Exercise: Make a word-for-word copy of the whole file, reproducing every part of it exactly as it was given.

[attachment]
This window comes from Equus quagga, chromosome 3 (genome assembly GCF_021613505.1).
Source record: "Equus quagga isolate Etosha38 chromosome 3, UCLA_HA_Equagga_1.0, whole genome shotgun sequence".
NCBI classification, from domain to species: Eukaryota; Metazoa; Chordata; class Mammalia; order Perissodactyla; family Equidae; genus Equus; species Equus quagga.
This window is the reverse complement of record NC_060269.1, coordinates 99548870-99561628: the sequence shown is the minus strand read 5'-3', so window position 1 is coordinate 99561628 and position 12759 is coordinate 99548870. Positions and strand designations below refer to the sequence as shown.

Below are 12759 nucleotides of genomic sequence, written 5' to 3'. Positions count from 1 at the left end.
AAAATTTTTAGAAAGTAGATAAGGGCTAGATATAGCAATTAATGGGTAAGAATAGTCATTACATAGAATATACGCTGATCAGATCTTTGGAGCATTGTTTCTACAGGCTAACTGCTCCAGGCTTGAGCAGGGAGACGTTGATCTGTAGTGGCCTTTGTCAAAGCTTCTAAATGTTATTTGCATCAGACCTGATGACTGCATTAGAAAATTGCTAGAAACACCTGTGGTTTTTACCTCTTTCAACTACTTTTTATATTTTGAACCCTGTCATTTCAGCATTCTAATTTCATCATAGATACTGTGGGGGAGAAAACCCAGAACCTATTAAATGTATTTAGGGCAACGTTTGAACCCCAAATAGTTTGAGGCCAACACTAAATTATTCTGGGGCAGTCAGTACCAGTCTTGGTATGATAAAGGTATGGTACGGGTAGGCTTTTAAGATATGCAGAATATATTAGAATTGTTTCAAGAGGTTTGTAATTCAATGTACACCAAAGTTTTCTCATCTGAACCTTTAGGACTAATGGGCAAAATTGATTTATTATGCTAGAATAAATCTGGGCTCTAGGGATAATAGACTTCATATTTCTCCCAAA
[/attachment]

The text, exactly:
This window comes from Equus quagga, chromosome 3 (genome assembly GCF_021613505.1).
Source record: "Equus quagga isolate Etosha38 chromosome 3, UCLA_HA_Equagga_1.0, whole genome shotgun sequence".
NCBI classification, from domain to species: Eukaryota; Metazoa; Chordata; class Mammalia; order Perissodactyla; family Equidae; genus Equus; species Equus quagga.
This window is the reverse complement of record NC_060269.1, coordinates 99548870-99561628: the sequence shown is the minus strand read 5'-3', so window position 1 is coordinate 99561628 and position 12759 is coordinate 99548870. Positions and strand designations below refer to the sequence as shown.

Below are 12759 nucleotides of genomic sequence, written 5' to 3'. Positions count from 1 at the left end.
AAAATTTTTAGAAAGTAGATAAGGGCTAGATATAGCAATTAATGGGTAAGAATAGTCATTACATAGAATATACGCTGATCAGATCTTTGGAGCATTGTTTCTACAGGCTAACTGCTCCAGGCTTGAGCAGGGAGACGTTGATCTGTAGTGGCCTTTGTCAAAGCTTCTAAATGTTATTTGCATCAGACCTGATGACTGCATTAGAAAATTGCTAGAAACACCTGTGGTTTTTACCTCTTTCAACTACTTTTTATATTTTGAACCCTGTCATTTCAGCATTCTAATTTCATCATAGATACTGTGGGGGAGAAAACCCAGAACCTATTAAATGTATTTAGGGCAACGTTTGAACCCCAAATAGTTTGAGGCCAACACTAAATTATTCTGGGGCAGTCAGTACCAGTCTTGGTATGATAAAGGTATGGTACGGGTAGGCTTTTAAGATATGCAGAATATATTAGAATTGTTTCAAGAGGTTTGTAATTCAATGTACACCAAAGTTTTCTCATCTGAACCTTTAGGACTAATGGGCAAAATTGATTTATTATGCTAGAATAAATCTGGGCTCTAGGGATAATAGACTTCATATTTCTCCCAAA